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Re: [Linux-cluster] What if the fence device doesn't work?



On Tue, Nov 21, 2006 at 08:26:20AM -0500, Eric Kerin wrote:
> Actually, it is good.  A node failure comes in many shapes and sizes, 
> from a full system failure (where the whole machine is powered off)  to 
> a partial failure (where only the NIC used for heartbeat failed, but not 
> the OS or disk controllers)   If only the NIC fails, your service is 
> still running, still updating the hard drive, and still generally 
> running correctly, but it's not able to send heartbeats.
> 
>    Now, if the other system trys to take over the service, and assumes 
> that the failed node is offline, then it will mount the drive, start the 
> service, and since two systems both have the same non-clustered 
> filesystem mounted read-write they will corrupt it pretty quickly.  
> Which is what fencing is designed to prevent.
> 
>    So to keep that scenario from happening, the cluster software 
> ensures that a successful fence occurs before continuing operation.  
> It's a fail-safe style setup. Better to take 30 minutes downtime for an 
> admin to make the right decision than corrupt your filesystems and have 
> to take 8 -24 hours downtime to restore the system.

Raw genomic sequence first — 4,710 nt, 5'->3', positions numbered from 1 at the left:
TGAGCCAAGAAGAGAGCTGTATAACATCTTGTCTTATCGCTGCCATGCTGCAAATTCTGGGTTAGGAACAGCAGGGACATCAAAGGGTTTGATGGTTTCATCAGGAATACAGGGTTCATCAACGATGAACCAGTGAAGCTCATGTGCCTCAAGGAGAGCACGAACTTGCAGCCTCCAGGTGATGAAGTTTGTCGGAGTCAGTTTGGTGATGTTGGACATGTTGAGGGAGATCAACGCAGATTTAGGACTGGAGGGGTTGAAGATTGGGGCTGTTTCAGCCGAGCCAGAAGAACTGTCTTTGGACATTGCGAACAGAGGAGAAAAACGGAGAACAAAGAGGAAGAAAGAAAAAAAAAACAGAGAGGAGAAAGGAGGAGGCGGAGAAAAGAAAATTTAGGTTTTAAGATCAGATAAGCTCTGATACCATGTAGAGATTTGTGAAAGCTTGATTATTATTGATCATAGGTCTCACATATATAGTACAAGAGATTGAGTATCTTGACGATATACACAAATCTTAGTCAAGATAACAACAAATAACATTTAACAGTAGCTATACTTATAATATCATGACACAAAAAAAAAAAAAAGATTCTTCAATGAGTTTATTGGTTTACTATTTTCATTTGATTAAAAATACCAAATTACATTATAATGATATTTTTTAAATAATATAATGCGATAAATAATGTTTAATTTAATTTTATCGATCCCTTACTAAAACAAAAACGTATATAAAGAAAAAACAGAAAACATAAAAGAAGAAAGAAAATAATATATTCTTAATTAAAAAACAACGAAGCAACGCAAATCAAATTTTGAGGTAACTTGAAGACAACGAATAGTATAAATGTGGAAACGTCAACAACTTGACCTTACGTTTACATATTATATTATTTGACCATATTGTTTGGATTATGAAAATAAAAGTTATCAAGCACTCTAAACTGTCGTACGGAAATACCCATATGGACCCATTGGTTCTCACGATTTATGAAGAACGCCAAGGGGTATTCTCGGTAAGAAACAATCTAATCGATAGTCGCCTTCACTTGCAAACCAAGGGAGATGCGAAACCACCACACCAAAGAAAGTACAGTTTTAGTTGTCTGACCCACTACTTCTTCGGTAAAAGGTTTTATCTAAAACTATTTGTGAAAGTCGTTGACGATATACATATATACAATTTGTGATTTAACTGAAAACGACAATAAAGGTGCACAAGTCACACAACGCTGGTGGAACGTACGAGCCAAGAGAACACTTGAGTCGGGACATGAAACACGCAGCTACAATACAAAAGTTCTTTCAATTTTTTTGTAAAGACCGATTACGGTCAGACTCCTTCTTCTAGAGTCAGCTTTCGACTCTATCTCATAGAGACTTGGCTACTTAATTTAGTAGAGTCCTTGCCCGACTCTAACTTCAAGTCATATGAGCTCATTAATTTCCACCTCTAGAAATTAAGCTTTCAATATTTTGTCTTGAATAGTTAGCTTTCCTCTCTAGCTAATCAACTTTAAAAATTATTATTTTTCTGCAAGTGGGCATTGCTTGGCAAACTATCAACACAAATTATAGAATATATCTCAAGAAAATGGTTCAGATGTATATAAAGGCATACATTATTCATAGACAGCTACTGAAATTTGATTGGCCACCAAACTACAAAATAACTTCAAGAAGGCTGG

I do understand the basics. I wouldn't want the cluster suite to think
that a node couldn't access a resource such as an FS when it can. It
would just be nice to configure the cluster suite so that if one method
of fencing fails, it tries another, instead of mindlessly banging its
head on the wall. For example, if Xen fencing doesn't work because the
fence agent can't ssh to the host system because the host system is
down, it would be nice if fenced tried to fence the host system next...

Yes, I am particularly concerned abt Xen systems. And, more abstractly,
about the idea of a failing fence device. If I have a service that can
run on only one node of the cluster, and if my fence device is broken in
such a way that the active node goes down with it, as would be the case with
Xen fencing and a failing Xen host, then I don't see a way to create a
no-single-point-of-failure configuration. And this is what I find 'not
good'. ;)


--Janne Peltonen


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